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Long distance runaround
Long time waiting to feel the sound
I still remember the dream there
I still remember the time you said goodbye
Did we really tell lies
Letting in the sunshine
Did we really count to one hundred

Jon Anderson

One here for the Kickass Canada Girl, who has a bit of a ‘thing’ about the 300SL Gullwing. Well – who doesn’t?

The Girl is on her way to Victoria – via Hong Kong and Vancouver! This somewhat bizarre route is a result of the complete change of plan between booking a return ticket from Canada to attend our good friends’ wedding in Hong Kong at the start of November, and then later realising that she would also need to get to London by November 6th for a job interview. The only course open to her was to book another return flight from Hong Kong to London and then to adjust the return flight dates so that they co-coincided. As a result she now has a 24 hour stop-over in Hong Kong before carrying on to British Columbia.

Once she has wrapped up her affairs there and re-packed all her belongings for the return to England, she has a relatively simple return journey – in two weeks time – via Vancouver and Chicago! Well – when you are booking last(ish) minute in the run up to Christmas you have to take what you can get…

When she returns one thing in our lives will have changed – hopefully for good. We will no longer be in a Long Distance Relationship – or LDR as the TLA has it. Those who have followed these posts for a while may well have seen some of my previous musings on the subject. If you have come to this post as the result of a Google search on such matters let me refer you here, here, here and here where you might find some slightly more useful material. If you want to know how living apart has been over this last ten months, the Long Distance Relationships category herein will guide you to any number of my grumbles and gripes.

That I am sounding valedictory on the subject (if such one can be) is because the first – and most important – of the many lessons that I am sure the Girl and I will learn from this… unusual… year, is that we should not be apart! We didn’t like it – we won’t do it any more!

To those of you whose LDRs must persist – or to anyone about to embark on such – you have our heartfelt sympathies. Of course, for some people it works… for us it was tough, unpleasant, painful and definitely not to be repeated.

So – raising a wee dram to those that must endure – I say “Sealbh math dhuibh”.

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…and an interesting statistic!

In addition to any casual readers who may have stumbled upon these somewhat eclectic posts (Hello there – and thank you!) there is a ‘hard core’ (not sure how well that will go down…) of regular followers – or at least of those who have subscribed to receive email notifications of postings (on the assumption that these emails are not simply diverted directly and discretely into the spam folder!).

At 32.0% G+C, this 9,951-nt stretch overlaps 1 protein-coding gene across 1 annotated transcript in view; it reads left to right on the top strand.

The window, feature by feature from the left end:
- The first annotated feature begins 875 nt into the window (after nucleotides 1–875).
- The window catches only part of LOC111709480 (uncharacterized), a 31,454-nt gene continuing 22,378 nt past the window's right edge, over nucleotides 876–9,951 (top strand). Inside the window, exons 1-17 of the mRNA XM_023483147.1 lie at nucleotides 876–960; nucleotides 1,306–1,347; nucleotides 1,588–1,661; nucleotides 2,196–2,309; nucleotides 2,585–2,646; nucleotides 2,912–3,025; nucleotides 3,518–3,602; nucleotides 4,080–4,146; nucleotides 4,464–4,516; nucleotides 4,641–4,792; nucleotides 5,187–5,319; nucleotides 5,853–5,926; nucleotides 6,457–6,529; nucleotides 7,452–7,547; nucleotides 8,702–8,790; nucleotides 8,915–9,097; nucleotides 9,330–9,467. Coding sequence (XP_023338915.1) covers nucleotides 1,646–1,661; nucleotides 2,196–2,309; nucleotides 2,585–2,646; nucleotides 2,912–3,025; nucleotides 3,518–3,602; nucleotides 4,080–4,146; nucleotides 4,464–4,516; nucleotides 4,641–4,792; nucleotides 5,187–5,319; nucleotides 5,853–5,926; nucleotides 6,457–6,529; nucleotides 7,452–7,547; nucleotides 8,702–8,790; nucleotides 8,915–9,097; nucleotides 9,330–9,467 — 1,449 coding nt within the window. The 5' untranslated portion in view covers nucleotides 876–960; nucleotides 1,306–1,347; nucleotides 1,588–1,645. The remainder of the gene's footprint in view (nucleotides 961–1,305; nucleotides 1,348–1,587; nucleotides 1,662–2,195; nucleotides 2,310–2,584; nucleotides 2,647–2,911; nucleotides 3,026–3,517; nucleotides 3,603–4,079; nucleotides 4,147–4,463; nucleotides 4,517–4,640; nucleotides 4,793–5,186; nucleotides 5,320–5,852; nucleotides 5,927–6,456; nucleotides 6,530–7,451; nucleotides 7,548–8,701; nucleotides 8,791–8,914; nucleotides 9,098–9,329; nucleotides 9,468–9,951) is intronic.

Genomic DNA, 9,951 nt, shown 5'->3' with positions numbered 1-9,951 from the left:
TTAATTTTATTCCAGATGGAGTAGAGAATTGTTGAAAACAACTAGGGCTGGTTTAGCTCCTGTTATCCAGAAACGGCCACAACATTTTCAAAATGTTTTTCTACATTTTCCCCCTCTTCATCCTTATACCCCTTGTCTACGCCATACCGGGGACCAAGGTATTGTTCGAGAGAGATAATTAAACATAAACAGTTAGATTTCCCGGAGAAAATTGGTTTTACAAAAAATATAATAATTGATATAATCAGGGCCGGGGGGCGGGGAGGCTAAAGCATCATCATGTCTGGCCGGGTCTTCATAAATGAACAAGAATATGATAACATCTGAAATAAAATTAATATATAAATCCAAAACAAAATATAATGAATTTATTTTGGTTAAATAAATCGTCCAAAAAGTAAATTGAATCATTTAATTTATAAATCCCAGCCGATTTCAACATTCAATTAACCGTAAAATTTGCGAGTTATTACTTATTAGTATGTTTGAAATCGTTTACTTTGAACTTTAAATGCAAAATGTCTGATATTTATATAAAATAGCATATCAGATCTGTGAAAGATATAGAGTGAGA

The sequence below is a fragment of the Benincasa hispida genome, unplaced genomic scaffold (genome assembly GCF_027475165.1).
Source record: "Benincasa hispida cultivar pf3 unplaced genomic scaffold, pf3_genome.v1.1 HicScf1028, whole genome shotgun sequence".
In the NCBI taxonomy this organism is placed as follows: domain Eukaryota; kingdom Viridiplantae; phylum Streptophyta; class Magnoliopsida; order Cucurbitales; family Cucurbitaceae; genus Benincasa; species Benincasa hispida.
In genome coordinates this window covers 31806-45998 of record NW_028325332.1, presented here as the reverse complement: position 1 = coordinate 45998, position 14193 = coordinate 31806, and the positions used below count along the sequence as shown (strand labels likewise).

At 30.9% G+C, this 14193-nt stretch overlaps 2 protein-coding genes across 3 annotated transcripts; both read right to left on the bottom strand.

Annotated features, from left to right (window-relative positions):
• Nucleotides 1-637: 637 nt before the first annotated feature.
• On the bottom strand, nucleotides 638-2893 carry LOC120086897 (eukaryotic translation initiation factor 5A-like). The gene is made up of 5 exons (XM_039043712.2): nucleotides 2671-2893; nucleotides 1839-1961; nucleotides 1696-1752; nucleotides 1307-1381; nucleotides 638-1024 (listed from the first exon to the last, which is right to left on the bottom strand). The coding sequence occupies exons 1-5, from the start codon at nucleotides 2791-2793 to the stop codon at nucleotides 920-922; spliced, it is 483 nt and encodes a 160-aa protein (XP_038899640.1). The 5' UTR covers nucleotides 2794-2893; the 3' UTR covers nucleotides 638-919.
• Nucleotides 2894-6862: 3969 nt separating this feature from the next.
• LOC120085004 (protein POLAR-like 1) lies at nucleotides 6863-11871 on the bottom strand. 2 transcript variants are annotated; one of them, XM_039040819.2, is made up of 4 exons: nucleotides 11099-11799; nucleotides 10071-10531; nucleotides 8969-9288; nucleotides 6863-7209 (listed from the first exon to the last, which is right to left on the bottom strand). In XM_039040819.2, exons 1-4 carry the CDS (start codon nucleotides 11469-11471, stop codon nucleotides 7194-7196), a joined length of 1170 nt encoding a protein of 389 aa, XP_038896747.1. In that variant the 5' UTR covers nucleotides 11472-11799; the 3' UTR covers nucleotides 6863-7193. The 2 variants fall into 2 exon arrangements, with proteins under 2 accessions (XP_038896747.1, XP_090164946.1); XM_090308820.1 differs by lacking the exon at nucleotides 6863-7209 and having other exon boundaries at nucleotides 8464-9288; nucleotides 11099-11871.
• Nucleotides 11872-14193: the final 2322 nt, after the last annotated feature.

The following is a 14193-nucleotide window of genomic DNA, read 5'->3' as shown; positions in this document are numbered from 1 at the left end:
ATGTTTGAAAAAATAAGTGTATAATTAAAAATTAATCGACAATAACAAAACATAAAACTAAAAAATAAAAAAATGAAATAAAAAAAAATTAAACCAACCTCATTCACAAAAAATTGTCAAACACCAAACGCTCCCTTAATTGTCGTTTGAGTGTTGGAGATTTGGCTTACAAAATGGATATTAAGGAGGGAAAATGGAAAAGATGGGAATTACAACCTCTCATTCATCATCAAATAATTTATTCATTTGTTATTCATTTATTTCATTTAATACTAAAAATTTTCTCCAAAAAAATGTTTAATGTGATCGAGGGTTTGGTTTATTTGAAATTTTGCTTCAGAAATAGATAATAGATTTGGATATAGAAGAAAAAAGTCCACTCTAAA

These hardy souls – numbering around 20 in all – represent some of our oldest friends, relatives and acquaintances both in the UK and in Canada – as well as from further afield! To them I say, simply – thank you.

I don’t know why it has taken me so long to make this particular connection, but the realisation came to me just the other day that – of this chosen few – no less than three of us are currently engaged in Long Distance Relationships – or LDRs, if you prefer the TLA! Now it seems to me that three out of twenty is statistically rather on the high side, which does make me ponder yet again the nature of co-incidence – on which subject I have mused previously. I have also posted before on the subject of LDRs – herehere, here and here – and I very much doubt that this will be my last word on the subject.

One could delve into the backgrounds of those concerned with a view to identifying some pre-disposition, or to look for some commonality of experience which might result in us arriving at the same place (as it were) at the same time, but in reality our reasons for being so – in terms of distance, duration and indeed intent – are sufficiently different as to render any such essay meaningless. When all’s said and done it is, most likely, ‘just one of those things’ – though so to say will doubtless offend both the logicians and enthusiasts for the scientific method.

It is really rather comforting to know others who are themselves in similar circumstances – to be able to swap notes and to compare experiences. Thanks again to you both – and good fortune for your particular journey. From our conversations I suspect that – if there is one thing that we have all discovered – it is that no matter how carefully we make our plans the trickster that is life will throw them into disarray. More on the trickster in future posts!

On the subject of Long Distance Relationships – today is Kickass Canada Girl’s birthday. It is the first of our birthdays together that has had to be celebrated by way of Skype, eCards, Amazon (CA) and the Brentwood Lodge Spa website. Whereas I am hugely grateful to the InterWebNet for making such things possible I have to say that it is a pretty poor substitute for being able to celebrate the occasion in person

I suspect I will need to make up for this ‘big-time’ – but for now…

Happy Birthday, Kickass Canada Girl!!

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Now that Kickass Canada Girl and I have each paid a visit to the other, subsequent to her move back to Canada in March, some of the side-effects of living at a distance are becoming more apparent.

We have – in great measure – got the hang of residing on different continents. We don’t like it much, and certainly wouldn’t want to do so for longer than is absolutely necessary, but we believe that we can make it work. Visits in either direction are, in the main, joyous occasions. Meeting each other again – as it were – can be a powerfully emotive experience.